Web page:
Holiday rentals in Barbados
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Your guide to Barbados
Welcome to Barbados
Silky white sand, turquoise waters, lush rainforest, world-class architecture, and mouthwatering cuisine — what about Barbados doesn’t sound like heaven? At only 21 miles long and 14 miles wide, this Caribbean island packs paradise into one easy package, from the legendary beaches of its Platinum Coast to the wild beauty of its west. Barbados’ warm waters are home to all manner of marine life, making it a delight for snorkelling, diving, and watersports, while its parks and gardens bloom with exotic plants.
Traditional villages and former colonial towns house more historic buildings than any other Caribbean island, and a small collection of top-notch museums explore the island’s complex heritage. Experience Bajan culture in the island’s arts and crafts and culinary scene, as well as its legendary rum — or embrace Barbados’ spirit of adventure in any number of heart-pumping activities, from skydiving to bungee jumping.
The best time to stay in a holiday rental in Barbados
January to May is the dry season in Barbados, when temperatures are at their most pleasant and long days of sunshine are all but guaranteed, making it a popular time to book one of the area’s villas. It’s also when the island’s gardens are at their best. In January, the Barbados Horticultural Society hosts its annual flower show, and many private gardens are opened up to the public. February is a great time to be in Holetown, which celebrates its history with musical performances and parades. The wet season runs June to November, with muggy weather and sudden afternoon downpours. But it’s also the time of year with the best festivals, focused on crafts (National Independence Festival of Creative Arts, November), food and rum (October), or the two-month epic of Crop Over, which climaxes in August with the street carnival of Kadooment Day.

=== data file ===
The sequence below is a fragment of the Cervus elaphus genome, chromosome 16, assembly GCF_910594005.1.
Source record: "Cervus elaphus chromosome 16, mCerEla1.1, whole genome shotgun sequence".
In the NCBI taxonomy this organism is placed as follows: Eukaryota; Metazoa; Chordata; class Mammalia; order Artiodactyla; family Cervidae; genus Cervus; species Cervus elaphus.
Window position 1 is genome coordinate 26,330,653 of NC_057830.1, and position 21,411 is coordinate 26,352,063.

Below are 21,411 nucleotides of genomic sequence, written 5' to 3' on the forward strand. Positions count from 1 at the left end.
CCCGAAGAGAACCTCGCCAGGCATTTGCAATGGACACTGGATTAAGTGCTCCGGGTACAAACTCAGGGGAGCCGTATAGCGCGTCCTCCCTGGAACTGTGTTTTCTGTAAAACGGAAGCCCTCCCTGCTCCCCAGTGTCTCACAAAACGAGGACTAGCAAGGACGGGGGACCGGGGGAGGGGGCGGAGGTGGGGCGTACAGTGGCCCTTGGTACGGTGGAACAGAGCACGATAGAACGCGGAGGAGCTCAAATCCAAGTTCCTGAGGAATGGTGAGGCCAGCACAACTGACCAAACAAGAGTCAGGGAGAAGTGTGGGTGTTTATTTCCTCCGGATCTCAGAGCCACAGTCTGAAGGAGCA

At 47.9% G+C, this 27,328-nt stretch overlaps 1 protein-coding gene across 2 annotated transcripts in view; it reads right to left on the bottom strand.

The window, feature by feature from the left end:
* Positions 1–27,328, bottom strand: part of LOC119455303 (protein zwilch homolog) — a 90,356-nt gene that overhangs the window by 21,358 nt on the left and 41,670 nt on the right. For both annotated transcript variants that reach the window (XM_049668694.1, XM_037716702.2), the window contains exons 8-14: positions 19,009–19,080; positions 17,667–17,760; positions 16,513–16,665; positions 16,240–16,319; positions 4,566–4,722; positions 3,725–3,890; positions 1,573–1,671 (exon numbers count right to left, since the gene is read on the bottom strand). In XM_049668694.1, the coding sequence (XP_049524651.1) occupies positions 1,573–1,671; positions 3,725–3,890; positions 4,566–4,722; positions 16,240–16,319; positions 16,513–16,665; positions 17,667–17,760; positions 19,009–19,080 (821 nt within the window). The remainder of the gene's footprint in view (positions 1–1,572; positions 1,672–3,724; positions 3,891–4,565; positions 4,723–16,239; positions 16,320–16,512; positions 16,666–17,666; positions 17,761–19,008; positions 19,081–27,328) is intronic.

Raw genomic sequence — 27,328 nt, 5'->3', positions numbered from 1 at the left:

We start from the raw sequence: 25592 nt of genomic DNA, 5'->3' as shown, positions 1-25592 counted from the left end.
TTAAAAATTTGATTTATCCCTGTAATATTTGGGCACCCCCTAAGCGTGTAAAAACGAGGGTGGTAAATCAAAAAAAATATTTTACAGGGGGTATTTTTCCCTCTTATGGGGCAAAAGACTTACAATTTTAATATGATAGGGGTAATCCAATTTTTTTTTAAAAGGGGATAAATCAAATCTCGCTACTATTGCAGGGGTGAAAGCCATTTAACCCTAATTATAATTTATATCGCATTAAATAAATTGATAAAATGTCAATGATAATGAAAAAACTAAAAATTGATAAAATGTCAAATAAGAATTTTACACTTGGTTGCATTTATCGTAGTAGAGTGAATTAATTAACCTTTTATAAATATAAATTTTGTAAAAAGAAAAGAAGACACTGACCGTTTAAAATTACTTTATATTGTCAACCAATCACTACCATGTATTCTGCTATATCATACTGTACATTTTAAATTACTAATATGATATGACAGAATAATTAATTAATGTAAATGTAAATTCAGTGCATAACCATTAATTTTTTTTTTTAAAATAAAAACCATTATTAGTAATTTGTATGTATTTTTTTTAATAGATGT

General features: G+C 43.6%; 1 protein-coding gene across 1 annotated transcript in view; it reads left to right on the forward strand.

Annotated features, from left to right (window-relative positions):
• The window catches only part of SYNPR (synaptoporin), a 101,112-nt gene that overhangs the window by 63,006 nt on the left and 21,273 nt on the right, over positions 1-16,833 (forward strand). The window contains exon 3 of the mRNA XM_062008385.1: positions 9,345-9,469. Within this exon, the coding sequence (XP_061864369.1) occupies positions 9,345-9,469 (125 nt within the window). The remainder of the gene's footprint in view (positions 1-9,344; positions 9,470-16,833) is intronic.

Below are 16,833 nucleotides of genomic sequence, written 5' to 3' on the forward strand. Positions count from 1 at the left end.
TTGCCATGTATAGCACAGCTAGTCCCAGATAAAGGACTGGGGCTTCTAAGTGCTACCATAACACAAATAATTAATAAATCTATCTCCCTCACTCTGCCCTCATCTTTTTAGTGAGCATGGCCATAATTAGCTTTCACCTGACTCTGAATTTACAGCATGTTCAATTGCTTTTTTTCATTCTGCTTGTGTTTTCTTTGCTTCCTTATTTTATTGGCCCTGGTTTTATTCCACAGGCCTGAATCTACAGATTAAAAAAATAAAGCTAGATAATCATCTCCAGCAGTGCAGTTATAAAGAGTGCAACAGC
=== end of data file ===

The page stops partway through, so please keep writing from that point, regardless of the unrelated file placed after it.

Top things to do in Barbados
This 400-year-old port on the northwest coast offers a multilayered slice of island life and history. From modest traditional dwellings to boulevards of balconied Georgian splendour, the town’s charming wooden buildings are complemented by a bustling vibe, with a local food scene that includes fruit vendors, street markets, and destination restaurants.
This sweep of the eastern shoreline extends between the 50-acre Barclays Park and the fishing village of Bathsheba, with its much-loved surf spot, the Soup Bowl. It’s the longest uninterrupted swathe of beach on the island, named for the days when farmers used to clean their livestock in the waves. The dramatic limestone cliffs that overlook it make it a distinctly scenic sunbathing spot.
For more than 120 years the game of cricket has been part of the lifeblood of Barbados, and the international ground in Bridgetown, the oldest in the Caribbean, has borne witness to some of its greatest matches. The game is played year round. Even if there’s no match when you visit, the Oval is usually open for tours.